Special Needs: When Research is Your Only Hope
There is no doubt about it. Sharon Fiedler-Shimanovsky is a warrior woman. Just six years ago, she was happily raising her infant son, Miles, with her husband Boris Shimanovsky. Elated to find out she was pregnant with her second child, Sharon had family, friends, career, and home–everything had fallen into place.
But then came a shocker that kept Sharon and Boris in the wringer for the next 3 years. She was diagnosed with Stage III, triple negative breast cancer during her 10th week of pregnancy. She made the choice to take the greatest risk and fight for her unborn child, her life, and her family. She and the baby made it through chemo and his delivery. Sharon underwent additional chemo, major surgeries and radiation intended to head off any risk of further malignancies.
As life returned to a new normal, Sharon and Boris were told it was unlikely she would bear children again. But no sooner than she could once again adjust her life-plan, Sharon got a big surprise: she was pregnant, with a much wanted baby girl.
Her pregnancy was normal, but as soon as she held her newborn, Sharon sensed something was wrong. The baby was sort of floppy; she would gag and choke. And she couldn’t eat. She literally could not swallow, and was suffocating when she tried to eat because she was gagging and couldn’t breathe.
In seven months of testing, and many trips to and from the hospital, no explanation had been found for their baby’s condition. Sharon and Boris had named her Liv, to affirm their baby’s struggle and their will to help her. They made a decision to insert a long-term feeding tube directly into Liv’s stomach– so she could be nourished and relieved of the gagging and vomiting. During the surgery a muscle biopsy was performed which revealed that Liv had a very rare neuro-muscular disorder: Nemaline Myopathy (NM). The condition is congenital, and works at the cellular level to cause overall weakness in the muscles of the body.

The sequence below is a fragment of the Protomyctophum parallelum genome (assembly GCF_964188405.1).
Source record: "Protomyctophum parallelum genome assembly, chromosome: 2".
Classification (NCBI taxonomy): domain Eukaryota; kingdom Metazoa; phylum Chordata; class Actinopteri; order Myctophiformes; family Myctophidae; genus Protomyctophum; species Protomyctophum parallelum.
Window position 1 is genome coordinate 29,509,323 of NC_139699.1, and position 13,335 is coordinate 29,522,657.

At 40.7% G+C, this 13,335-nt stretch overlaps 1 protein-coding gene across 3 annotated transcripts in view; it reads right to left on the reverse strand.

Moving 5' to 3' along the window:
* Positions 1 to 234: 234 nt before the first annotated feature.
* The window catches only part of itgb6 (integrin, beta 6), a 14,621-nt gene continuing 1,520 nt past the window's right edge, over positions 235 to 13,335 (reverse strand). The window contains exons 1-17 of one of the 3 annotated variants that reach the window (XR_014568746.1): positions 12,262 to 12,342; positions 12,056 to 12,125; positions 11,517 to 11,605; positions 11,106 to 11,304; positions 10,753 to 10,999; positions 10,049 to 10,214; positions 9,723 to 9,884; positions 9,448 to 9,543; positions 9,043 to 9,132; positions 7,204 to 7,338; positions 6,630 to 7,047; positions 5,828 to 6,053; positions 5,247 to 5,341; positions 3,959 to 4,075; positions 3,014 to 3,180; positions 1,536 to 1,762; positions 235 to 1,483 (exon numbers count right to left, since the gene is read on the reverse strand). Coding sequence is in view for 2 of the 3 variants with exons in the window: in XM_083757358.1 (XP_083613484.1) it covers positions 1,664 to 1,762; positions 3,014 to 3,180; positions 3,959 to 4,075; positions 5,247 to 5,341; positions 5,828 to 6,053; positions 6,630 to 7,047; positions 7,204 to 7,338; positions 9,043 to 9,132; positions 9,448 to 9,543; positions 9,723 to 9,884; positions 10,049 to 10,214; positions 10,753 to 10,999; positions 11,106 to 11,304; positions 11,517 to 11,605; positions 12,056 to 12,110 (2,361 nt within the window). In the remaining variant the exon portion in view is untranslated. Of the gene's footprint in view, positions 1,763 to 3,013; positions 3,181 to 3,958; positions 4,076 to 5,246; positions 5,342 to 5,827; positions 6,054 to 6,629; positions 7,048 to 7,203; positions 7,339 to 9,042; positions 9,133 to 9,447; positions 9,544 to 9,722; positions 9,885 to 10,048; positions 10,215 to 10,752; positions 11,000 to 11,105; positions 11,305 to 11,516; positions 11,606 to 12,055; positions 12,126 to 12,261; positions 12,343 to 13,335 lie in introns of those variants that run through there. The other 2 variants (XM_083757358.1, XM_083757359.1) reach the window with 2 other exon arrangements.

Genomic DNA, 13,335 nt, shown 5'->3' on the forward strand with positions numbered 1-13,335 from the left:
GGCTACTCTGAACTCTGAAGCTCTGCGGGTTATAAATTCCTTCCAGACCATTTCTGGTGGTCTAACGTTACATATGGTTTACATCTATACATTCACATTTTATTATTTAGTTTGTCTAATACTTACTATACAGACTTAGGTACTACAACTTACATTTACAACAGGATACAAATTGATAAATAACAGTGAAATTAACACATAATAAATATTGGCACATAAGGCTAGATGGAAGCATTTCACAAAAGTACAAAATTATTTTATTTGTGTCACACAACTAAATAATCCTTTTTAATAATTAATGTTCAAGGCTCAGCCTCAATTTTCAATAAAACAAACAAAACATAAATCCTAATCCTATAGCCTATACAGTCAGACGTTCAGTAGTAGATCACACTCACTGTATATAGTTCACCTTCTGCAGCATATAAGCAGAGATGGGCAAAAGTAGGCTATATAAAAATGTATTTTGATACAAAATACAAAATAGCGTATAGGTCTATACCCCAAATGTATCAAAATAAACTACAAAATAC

This diagnosis gave Sharon and Boris a new direction for helping their baby. Where some medical professionals told them to wait and see, Boris and Sharon went into action. They started reading research studies, located therapeutic services and most of all, connected with other families who had a child with NM. Among these connections was buildingstrength.org, a parent-founded organization dedicated to finding and funding treatments for NM. In the four months since Liv’s surgery Sharon has organized a fund-raiser loveliv.org, to be held May 2013, to support two specific research studies funded by Building Strength.
As for Liv, she is a beautiful baby with a pleasant and amiable disposition who is delighted by her big brothers and is very interested in her surroundings. She just had her first birthday, and Sharon and Boris are very clear-eyed about what’s ahead. They are quite unsure if there is a so-called happy ending to their story. But they have learned, as have most parents of children with special needs, it must be their personal mission to see that their baby has every chance to have a fulfilling and productive life.